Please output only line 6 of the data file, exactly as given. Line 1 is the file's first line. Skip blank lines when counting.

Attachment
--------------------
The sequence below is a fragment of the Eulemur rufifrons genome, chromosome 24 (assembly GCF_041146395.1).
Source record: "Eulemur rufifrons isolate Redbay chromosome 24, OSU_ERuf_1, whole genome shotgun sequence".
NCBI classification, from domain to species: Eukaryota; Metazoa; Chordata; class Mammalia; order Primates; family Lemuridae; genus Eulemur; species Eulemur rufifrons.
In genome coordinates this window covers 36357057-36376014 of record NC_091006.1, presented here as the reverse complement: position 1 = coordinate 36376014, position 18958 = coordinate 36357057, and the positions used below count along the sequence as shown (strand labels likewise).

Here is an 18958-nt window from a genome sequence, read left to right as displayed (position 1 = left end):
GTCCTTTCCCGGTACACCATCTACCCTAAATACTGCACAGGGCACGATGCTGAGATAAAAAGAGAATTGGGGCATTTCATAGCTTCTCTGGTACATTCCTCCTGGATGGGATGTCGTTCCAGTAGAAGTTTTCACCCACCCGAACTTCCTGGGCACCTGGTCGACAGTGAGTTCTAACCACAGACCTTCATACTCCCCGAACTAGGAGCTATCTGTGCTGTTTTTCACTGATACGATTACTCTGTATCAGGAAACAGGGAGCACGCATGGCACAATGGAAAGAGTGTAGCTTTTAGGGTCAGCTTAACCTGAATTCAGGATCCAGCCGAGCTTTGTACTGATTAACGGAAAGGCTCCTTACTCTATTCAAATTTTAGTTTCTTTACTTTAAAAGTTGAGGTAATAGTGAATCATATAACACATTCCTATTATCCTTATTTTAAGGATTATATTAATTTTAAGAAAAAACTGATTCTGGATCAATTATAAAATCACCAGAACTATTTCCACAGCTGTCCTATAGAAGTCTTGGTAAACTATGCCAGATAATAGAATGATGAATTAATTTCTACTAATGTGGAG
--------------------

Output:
GTCCTTTCCCGGTACACCATCTACCCTAAATACTGCACAGGGCACGATGCTGAGATAAAAAGAGAATTGGGGCATTTCATAGCTTCTCTGGTACATTCCTCCTGGATGGGATGTCGTTCCAGTAGAAGTTTTCACCCACCCGAACTTCCTGGGCACCTGGTCGACAGTGAGTTCTAACCACAGACCTTCATACTCCCCGAACTAGGAGCTATCTGTGCTGTTTTTCACTGATACGATTACTCTGTATCAGGAAACAGGGAGCACGCATGGCACAATGGAAAGAGTGTAGCTTTTAGGGTCAGCTTAACCTGAATTCAGGATCCAGCCGAGCTTTGTACTGATTAACGGAAAGGCTCCTTACTCTATTCAAATTTTAGTTTCTTTACTTTAAAAGTTGAGGTAATAGTGAATCATATAACACATTCCTATTATCCTTATTTTAAGGATTATATTAATTTTAAGAAAAAACTGATTCTGGATCAATTATAAAATCACCAGAACTATTTCCACAGCTGTCCTATAGAAGTCTTGGTAAACTATGCCAGATAATAGAATGATGAATTAATTTCTACTAATGTGGAG